The main part of my talk was to try and relate why I turned from an inactive kid who despised school sports to a pro athlete. I told them that I was fairly low confidence as a kid because I’m not a very outgoing and extrovert person, so the competitive and win/lose situations of sport (amplified by the cut throat world of pecking orders among kids) was always a negative experience for me. I felt that a lot of other kids also weren’t ready for this sink or swim world and therefore turned away from sport. When I discovered climbing, it washed all that away because it could be whatever I wanted it to be – individual, team, competitive or not, explorative or light-hearted. So I could move from a gentle break in to maximum commitment as and when I was ready. I told them that I climbed a world class route on the same crag I started climbing on as a timid kid – how cool is that – normally elite level sport takes you far away from the experience of the first steps, not necessarily so in climbing. I also told them I thought they should borrow some ideas from the world of business and internet to help appeal to a broader range of youngsters. Web 2.0 is a remarkable real time worldwide study in behavioural techniques and engaging user attention and motivation. I am certain there is stuff to be learned from that. I also think sport/health promoters need to look at the Long Tail idea that is buzzing in the business world and recognize the power of it’s ideas in reaching diverse groups with their own codes and vales such as teenagers.
Anyhow, here is a quick zap through the field of exercise promotion as it stands right now:
Matthew Lowther, who is the Scottish exec. policy coordinator on physical activity showed us data that suggested that the Scots have one of the best designed strategic plans in the world (!) for motivating and facilitating the public to get off the couch and exercise to stay alive. I guess that shows just how deep the problem of an inactive society runs in Scotland. Depressing really. I liked his slide showing what things should be like with pictures of parks with a sign “MORE BALL GAMES” instead of “no ball games”. When he was talking about creating new environments for sport to take place I couldn’t help but feel a touch of frustration that not enough folks, especially kids know about the great massive (and free) playground out there called the Highlands – plus all the places closer to home like the Dumbarton’s and the Auchinstarrys.
Dalia Malkova was talking in her nice Russian accent about sports nutrition myths, especially good practice in carbohydrate loading for endurance sport. It’s quite a complicated picture but the main things were again reinforcing the importance of rapid munching of high GI carbs after you train (must be inside 2 hours post workout for hormonal reasons). Eating high GI carbs before training can help give you a higher glycogen load going into the exercise, but it seems to subsequently drop off more rapidly during the exercise compared to eating low GI. I’m going to write up something in detail about carbs for climbers soon.
“Motivator to the Hollywood stars” Ali Campbell gave a good talk, which was typically a little high on cheese content as much motivational content can be. But it was still very good. He classified people’s deeper life motivation as either “moving away from pain” or “moving towards pleasure”, the latter being the better but more difficult strategy to adopt. I recognised what he said in climbers I’ve seen and coached and suggest that there are climbers who are in the sport to move towards pleasure but their regular regime of climbing activity and thought is centred around moving away from pain. I’ve thought a lot about this lately for my climbing coaching and feel I am learning a lot right now – with much more to discover yet I think.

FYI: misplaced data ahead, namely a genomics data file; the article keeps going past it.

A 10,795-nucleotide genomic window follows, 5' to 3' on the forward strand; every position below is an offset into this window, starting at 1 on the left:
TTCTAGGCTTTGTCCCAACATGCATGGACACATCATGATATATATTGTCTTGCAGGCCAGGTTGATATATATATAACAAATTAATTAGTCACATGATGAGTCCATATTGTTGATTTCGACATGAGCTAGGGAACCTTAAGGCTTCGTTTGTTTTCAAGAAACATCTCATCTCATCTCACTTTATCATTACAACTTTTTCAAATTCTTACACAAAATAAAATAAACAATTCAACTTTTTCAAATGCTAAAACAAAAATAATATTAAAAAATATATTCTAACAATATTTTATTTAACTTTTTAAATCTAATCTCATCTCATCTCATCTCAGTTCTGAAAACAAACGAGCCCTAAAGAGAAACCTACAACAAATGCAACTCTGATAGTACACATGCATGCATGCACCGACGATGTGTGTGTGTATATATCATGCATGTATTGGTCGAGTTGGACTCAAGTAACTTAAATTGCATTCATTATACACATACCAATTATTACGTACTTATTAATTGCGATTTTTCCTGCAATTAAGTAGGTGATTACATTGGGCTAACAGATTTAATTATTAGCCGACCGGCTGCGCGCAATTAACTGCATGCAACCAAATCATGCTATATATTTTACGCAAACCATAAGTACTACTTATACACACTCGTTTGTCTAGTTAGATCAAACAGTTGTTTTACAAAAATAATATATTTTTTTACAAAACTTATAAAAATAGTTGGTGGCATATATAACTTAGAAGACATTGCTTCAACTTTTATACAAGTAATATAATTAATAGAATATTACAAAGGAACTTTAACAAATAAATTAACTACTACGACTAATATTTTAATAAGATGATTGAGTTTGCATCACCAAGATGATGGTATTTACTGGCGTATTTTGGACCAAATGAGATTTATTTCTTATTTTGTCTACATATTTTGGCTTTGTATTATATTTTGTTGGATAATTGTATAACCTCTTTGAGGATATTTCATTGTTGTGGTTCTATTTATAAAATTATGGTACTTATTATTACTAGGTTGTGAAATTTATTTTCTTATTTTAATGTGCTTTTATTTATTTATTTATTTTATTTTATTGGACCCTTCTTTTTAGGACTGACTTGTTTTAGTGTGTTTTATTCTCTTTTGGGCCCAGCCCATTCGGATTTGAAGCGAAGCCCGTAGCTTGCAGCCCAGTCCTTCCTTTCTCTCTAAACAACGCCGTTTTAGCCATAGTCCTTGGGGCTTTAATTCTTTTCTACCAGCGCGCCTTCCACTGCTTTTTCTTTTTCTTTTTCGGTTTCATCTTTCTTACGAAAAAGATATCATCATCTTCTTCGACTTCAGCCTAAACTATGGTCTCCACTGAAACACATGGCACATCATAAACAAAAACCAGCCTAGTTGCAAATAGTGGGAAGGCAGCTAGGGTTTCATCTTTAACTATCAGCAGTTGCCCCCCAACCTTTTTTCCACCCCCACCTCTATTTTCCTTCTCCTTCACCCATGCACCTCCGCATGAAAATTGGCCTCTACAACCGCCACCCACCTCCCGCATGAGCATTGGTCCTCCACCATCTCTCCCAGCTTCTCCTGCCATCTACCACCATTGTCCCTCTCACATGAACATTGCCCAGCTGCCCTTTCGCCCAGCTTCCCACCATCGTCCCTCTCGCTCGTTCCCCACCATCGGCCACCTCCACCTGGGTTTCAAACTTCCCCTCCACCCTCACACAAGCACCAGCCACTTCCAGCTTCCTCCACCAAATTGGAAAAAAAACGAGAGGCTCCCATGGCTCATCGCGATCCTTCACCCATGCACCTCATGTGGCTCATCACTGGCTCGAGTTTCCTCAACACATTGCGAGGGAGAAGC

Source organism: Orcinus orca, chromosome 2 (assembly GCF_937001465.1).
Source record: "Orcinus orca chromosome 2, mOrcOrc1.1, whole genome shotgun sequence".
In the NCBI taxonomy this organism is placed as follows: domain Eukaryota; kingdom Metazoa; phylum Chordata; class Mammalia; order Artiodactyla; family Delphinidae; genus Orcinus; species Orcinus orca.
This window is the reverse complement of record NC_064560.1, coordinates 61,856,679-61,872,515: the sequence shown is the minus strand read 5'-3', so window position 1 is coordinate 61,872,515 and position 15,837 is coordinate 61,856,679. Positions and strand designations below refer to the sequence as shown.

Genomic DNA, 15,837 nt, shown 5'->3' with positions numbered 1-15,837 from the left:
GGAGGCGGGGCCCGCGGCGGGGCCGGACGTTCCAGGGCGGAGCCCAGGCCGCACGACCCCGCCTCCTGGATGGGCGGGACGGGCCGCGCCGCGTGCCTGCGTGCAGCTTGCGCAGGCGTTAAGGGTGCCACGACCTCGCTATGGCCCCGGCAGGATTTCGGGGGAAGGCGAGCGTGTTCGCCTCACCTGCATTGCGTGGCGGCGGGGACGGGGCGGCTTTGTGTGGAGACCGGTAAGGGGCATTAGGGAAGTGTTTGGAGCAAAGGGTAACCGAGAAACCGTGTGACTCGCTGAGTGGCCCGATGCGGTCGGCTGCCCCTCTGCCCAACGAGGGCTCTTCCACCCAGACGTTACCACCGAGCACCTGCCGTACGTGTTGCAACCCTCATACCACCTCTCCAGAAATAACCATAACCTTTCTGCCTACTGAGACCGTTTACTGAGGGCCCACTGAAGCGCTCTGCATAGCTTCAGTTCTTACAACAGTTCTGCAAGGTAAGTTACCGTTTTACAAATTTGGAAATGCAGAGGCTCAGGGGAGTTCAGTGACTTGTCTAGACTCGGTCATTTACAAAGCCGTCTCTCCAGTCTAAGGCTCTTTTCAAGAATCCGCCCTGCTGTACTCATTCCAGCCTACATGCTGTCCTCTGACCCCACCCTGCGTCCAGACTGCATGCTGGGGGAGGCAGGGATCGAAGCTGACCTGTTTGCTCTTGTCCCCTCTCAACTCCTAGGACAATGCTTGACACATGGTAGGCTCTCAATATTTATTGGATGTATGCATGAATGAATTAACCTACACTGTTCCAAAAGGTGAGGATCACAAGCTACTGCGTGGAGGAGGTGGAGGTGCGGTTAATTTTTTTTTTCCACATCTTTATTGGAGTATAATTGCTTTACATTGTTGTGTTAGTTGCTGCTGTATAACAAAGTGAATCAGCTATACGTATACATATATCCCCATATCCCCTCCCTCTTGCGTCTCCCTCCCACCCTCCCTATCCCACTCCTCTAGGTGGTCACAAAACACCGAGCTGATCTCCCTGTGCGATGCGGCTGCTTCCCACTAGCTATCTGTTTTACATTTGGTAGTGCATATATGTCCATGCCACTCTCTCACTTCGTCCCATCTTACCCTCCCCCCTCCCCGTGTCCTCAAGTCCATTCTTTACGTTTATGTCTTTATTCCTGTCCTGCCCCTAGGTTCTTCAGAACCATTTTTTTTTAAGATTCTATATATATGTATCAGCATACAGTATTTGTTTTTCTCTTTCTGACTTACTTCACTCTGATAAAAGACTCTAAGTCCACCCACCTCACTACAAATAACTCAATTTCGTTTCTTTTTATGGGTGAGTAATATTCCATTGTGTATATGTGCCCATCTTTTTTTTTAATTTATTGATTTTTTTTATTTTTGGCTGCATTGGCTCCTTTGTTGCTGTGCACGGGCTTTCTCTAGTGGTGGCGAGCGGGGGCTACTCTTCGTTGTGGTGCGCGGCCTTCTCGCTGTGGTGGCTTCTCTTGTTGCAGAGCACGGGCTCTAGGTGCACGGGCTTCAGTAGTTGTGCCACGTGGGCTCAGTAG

John MacLean the medical director at the Hampden sports medicine centre (THE place to go in Scotland if you have a sports injury needing treatment) gave an excellent run through of sports medicine today. His ‘gore’ slides of breaking legs, arms etc were awesome and after the talk I asked him about the rationale behind using ice on acute sports injuries to reduce inflammation and pain. My question arises because the body has evolved for many an age to fine tune its inflammatory response – so why should we start interfering with it? I asked the same question to my sports med lecturer back at uni and got a fudgy answer. This time, John clarified rather better. It turns out there are still two camps of opinion, one feeling that the natural course of the body’s response should be left to run its course, and the other feeling that part of that evolved response is to prevent the injured athlete weight bearing/using too early and causing more damage. Anti inflammatory treatment of acute injuries combined with careful re-introduction of appropriate rehab is essentially ‘more intelligent’ and prevents the rapid loss of muscle tissue that goes with immobilisation of an injured limb.
The afternoon sessions saw several experts on obesity putting their cases for the best ways to get children off play stations and away from a path to being round adults. Lyndel Costain shone a cold scientific beam on the popular ‘celeb’ diets and reflected what we all knew deep down anyway; they only work where they tip the energy balance negatively. The sad fact is that most people (2 thirds I think she said) who lose weight fail to keep it off in the long term. So the emerging picture is that the only way to cure the worldwide obesity epidemic is to prevent people from getting obese in the first place. A big ask. But at least we know where to direct our efforts.
13 May 2007